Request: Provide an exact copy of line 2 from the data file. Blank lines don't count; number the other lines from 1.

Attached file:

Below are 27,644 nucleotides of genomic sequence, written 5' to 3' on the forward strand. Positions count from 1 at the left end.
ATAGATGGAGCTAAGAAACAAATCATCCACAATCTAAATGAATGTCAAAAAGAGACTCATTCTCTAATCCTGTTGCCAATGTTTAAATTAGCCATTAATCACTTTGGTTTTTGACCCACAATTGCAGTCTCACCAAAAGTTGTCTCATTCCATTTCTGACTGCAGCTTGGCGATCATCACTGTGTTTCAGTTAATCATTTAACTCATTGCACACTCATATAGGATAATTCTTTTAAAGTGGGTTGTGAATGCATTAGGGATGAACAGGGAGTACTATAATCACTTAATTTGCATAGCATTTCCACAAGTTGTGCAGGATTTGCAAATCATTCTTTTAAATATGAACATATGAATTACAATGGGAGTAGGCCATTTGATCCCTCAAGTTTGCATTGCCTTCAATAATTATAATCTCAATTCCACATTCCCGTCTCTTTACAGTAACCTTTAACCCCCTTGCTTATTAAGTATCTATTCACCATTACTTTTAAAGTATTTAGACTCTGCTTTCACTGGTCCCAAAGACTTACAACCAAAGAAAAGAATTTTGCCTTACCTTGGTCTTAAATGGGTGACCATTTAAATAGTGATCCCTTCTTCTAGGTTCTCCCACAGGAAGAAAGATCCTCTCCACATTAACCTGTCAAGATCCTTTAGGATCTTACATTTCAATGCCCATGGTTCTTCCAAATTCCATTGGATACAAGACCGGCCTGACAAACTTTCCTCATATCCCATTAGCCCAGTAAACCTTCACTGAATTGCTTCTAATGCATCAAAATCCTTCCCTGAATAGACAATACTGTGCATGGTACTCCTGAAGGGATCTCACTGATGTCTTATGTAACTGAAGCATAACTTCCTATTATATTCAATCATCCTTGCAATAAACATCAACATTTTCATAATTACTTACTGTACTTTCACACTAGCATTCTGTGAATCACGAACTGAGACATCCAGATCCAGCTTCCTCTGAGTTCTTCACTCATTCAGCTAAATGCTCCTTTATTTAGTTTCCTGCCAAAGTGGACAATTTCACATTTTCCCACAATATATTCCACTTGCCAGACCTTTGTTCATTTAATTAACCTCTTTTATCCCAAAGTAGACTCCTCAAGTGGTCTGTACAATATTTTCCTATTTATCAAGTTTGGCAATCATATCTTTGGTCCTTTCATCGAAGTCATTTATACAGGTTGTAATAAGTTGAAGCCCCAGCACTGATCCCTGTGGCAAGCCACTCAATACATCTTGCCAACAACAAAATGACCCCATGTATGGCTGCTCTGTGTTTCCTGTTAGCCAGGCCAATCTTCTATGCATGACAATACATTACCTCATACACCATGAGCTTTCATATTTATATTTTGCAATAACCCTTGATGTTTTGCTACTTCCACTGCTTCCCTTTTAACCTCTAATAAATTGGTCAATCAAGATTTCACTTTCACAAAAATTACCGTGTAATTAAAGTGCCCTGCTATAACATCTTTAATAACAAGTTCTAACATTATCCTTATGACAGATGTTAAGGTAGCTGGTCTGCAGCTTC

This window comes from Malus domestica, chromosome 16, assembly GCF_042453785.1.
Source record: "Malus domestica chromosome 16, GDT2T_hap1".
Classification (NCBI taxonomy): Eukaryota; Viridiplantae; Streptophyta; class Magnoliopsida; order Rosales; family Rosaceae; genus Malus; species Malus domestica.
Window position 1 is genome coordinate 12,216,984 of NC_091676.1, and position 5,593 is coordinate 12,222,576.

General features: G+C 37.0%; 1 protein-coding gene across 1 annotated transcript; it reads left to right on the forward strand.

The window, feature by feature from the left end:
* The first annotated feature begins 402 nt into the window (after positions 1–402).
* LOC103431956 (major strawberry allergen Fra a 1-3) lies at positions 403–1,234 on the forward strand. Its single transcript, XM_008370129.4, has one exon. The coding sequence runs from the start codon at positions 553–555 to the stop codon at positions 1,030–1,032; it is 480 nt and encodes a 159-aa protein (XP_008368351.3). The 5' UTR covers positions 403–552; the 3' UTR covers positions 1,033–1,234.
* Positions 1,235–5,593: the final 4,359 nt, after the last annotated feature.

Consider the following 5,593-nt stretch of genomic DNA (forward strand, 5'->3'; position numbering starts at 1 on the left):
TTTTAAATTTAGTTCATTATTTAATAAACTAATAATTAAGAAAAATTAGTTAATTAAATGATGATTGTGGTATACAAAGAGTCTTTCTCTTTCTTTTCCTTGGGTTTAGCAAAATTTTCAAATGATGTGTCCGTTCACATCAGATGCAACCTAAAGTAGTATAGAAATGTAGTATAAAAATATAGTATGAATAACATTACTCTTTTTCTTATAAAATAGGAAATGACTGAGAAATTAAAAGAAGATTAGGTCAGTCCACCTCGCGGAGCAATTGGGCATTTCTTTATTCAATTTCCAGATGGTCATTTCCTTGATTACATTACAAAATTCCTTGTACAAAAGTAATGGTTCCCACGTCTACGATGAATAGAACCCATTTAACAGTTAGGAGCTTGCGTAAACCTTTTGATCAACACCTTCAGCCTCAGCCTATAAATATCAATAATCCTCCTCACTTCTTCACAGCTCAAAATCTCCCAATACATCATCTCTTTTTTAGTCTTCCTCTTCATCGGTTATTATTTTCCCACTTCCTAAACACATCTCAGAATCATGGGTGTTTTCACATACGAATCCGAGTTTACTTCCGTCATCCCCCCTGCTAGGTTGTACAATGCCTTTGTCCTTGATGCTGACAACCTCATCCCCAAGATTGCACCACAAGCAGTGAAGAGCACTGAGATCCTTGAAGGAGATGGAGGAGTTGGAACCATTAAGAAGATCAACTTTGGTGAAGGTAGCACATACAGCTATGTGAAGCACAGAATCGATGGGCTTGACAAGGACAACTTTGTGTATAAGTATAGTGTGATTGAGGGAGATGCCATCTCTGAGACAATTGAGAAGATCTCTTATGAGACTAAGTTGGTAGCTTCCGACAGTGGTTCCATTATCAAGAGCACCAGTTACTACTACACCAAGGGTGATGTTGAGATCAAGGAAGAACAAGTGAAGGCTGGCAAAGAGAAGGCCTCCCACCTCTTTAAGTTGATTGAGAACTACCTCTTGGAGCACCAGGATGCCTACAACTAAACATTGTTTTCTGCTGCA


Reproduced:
ATAGATGGAGCTAAGAAACAAATCATCCACAATCTAAATGAATGTCAAAAAGAGACTCATTCTCTAATCCTGTTGCCAATGTTTAAATTAGCCATTAATCACTTTGGTTTTTGACCCACAATTGCAGTCTCACCAAAAGTTGTCTCATTCCATTTCTGACTGCAGCTTGGCGATCATCACTGTGTTTCAGTTAATCATTTAACTCATTGCACACTCATATAGGATAATTCTTTTAAAGTGGGTTGTGAATGCATTAGGGATGAACAGGGAGTACTATAATCACTTAATTTGCATAGCATTTCCACAAGTTGTGCAGGATTTGCAAATCATTCTTTTAAATATGAACATATGAATTACAATGGGAGTAGGCCATTTGATCCCTCAAGTTTGCATTGCCTTCAATAATTATAATCTCAATTCCACATTCCCGTCTCTTTACAGTAACCTTTAACCCCCTTGCTTATTAAGTATCTATTCACCATTACTTTTAAAGTATTTAGACTCTGCTTTCACTGGTCCCAAAGACTTACAACCAAAGAAAAGAATTTTGCCTTACCTTGGTCTTAAATGGGTGACCATTTAAATAGTGATCCCTTCTTCTAGGTTCTCCCACAGGAAGAAAGATCCTCTCCACATTAACCTGTCAAGATCCTTTAGGATCTTACATTTCAATGCCCATGGTTCTTCCAAATTCCATTGGATACAAGACCGGCCTGACAAACTTTCCTCATATCCCATTAGCCCAGTAAACCTTCACTGAATTGCTTCTAATGCATCAAAATCCTTCCCTGAATAGACAATACTGTGCATGGTACTCCTGAAGGGATCTCACTGATGTCTTATGTAACTGAAGCATAACTTCCTATTATATTCAATCATCCTTGCAATAAACATCAACATTTTCATAATTACTTACTGTACTTTCACACTAGCATTCTGTGAATCACGAACTGAGACATCCAGATCCAGCTTCCTCTGAGTTCTTCACTCATTCAGCTAAATGCTCCTTTATTTAGTTTCCTGCCAAAGTGGACAATTTCACATTTTCCCACAATATATTCCACTTGCCAGACCTTTGTTCATTTAATTAACCTCTTTTATCCCAAAGTAGACTCCTCAAGTGGTCTGTACAATATTTTCCTATTTATCAAGTTTGGCAATCATATCTTTGGTCCTTTCATCGAAGTCATTTATACAGGTTGTAATAAGTTGAAGCCCCAGCACTGATCCCTGTGGCAAGCCACTCAATACATCTTGCCAACAACAAAATGACCCCATGTATGGCTGCTCTGTGTTTCCTGTTAGCCAGGCCAATCTTCTATGCATGACAATACATTACCTCATACACCATGAGCTTTCATATTTATATTTTGCAATAACCCTTGATGTTTTGCTACTTCCACTGCTTCCCTTTTAACCTCTAATAAATTGGTCAATCAAGATTTCACTTTCACAAAAATTACCGTGTAATTAAAGTGCCCTGCTATAACATCTTTAATAACAAGTTCTAACATTATCCTTATGACAGATGTTAAGGTAGCTGGTCTGCAGCTTC